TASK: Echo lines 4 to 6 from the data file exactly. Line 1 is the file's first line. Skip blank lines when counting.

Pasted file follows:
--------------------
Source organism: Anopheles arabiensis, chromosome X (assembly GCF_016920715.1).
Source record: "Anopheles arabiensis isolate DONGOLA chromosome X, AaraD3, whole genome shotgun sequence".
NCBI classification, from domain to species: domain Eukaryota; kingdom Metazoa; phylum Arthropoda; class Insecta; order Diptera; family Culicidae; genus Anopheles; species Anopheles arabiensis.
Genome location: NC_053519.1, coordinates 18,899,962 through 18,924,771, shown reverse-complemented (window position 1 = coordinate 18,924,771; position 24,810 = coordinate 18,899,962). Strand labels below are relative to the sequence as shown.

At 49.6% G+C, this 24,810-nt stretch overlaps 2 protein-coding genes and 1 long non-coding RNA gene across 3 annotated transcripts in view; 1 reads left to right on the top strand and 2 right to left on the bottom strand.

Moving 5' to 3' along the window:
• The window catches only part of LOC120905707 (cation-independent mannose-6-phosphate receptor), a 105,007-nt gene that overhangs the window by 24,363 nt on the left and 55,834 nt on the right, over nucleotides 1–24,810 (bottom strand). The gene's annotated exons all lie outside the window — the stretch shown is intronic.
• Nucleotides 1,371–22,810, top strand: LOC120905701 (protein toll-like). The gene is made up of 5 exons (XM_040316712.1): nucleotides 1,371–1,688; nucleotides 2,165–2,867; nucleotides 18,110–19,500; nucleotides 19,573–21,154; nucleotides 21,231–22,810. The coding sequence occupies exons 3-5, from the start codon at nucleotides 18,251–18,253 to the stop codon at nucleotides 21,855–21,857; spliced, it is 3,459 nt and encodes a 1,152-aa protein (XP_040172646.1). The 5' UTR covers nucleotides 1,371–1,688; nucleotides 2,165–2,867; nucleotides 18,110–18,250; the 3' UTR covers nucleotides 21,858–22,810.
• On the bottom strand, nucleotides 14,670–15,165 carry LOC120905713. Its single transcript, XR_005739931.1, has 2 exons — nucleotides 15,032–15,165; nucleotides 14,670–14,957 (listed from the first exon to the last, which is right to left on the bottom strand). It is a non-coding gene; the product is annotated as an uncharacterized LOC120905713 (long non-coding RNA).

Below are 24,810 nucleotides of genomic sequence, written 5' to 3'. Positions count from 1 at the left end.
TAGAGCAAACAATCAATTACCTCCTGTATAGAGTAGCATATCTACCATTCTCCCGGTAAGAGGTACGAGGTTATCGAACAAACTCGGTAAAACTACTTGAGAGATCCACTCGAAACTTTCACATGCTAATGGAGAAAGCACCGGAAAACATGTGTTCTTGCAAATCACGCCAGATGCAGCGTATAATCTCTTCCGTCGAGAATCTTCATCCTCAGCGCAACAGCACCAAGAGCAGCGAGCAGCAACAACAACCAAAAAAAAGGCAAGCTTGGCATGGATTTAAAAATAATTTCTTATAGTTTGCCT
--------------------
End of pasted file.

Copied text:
Genome location: NC_053519.1, coordinates 18,899,962 through 18,924,771, shown reverse-complemented (window position 1 = coordinate 18,924,771; position 24,810 = coordinate 18,899,962). Strand labels below are relative to the sequence as shown.

At 49.6% G+C, this 24,810-nt stretch overlaps 2 protein-coding genes and 1 long non-coding RNA gene across 3 annotated transcripts in view; 1 reads left to right on the top strand and 2 right to left on the bottom strand.

Moving 5' to 3' along the window: